Finding the lost hero
FOR THE CAUSE OF THE NATIONAL HERO: Mihir Bose in New Delhi . Photo: S. Subramanium
HE BRINGS forth humane virtues in deities, he unearths history without the glasses of provincial prejudices, Mihir Bose is one journalist who seems biased towards honesty.
Ready with the Indian edition of his biography of Subhas Chandra Bose, "The Lost Hero" published by Brijbasi Art Press, it seems rather intriguing that Mihir has taken more than two decades to bring his subject to India. "When the book was first released in 1982, the kind of reviews the book received in India put me off. Illustrated Weekly asked one foreign writer to review it. He criticised it to the hilt. I have no problem with criticism, but can you expect any other nation allowing a foreigner to review a book on their national hero? Over the years Governments became more forthcoming in releasing material on Bose, giving me an opportunity to add to the work. With Shyam Benegal film on Bose, where he has used the original for reference, ready for release I thought this is the right moment to release it in India."
Objectively looking into the life of a man whose personality has been given a divine aura over the years, Mihir says, "In India problem is most biographies are either texts or praiseworthy accounts. Bengal believes he is its personal property. Some think he is the incarnation of Krishna who can't die and others think he was celibate, when he has a daughter for all to see." New additions in the book include the letters between Bose and his Austrian love, Emile Schenkl.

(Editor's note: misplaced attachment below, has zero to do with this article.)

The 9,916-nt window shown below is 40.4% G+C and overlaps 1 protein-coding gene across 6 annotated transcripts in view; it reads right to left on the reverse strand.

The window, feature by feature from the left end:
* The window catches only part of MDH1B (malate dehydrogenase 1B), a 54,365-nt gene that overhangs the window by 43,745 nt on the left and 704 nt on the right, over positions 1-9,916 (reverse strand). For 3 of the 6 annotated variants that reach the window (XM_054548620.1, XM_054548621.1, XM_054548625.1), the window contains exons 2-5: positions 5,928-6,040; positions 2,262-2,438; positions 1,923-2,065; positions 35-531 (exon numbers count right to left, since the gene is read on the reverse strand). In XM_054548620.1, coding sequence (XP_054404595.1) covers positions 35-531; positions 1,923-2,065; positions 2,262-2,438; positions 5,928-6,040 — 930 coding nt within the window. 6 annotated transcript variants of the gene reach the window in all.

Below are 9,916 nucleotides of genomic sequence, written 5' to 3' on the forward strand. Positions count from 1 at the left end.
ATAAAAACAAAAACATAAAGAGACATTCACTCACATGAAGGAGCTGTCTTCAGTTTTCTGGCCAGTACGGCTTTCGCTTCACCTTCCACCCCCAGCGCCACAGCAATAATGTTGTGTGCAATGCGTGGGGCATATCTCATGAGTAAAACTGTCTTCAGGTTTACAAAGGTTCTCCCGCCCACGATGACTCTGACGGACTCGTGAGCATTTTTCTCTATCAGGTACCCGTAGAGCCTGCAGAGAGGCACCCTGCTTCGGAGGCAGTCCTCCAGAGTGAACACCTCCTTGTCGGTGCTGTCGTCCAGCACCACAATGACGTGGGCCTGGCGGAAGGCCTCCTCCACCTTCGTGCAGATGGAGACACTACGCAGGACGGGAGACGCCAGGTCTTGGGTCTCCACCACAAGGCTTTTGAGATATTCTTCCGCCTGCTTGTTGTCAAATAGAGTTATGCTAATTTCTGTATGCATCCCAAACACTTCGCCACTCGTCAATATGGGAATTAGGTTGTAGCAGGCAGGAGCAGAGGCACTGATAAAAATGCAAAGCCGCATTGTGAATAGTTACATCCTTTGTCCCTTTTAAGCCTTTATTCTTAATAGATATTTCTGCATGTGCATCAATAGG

"You have to accept, Bose faulted with his understanding of European politics. He would have been better off going to Japan instead of Germany where he found a cold response from Hitler. He judged the present from the experiences of the past, judging the Second World War from the results of the First World War. His contempt for democratic process can't be denied and has been quoted as saying `India needs an iron hand' to his friends in Germany. At the same time historians have failed to appreciate that Bose was the first to see the importance of outside support in fighting the colonial rule. Today this is a common practice for any movement."
Mihir, who is for the closure in the enquiry into Bose's death, gives the man the credit for pursuing a straight policy in an environment of ambivalence. "This trait made him lose out his place in the `family' led by the Father of the Nation. He was secular in the western sense of the term while here politicians have mixed religion with politics with ease. Even today media and politicians cry for enquiry into his death but nobody is interested in bringing his ashes from Japan."
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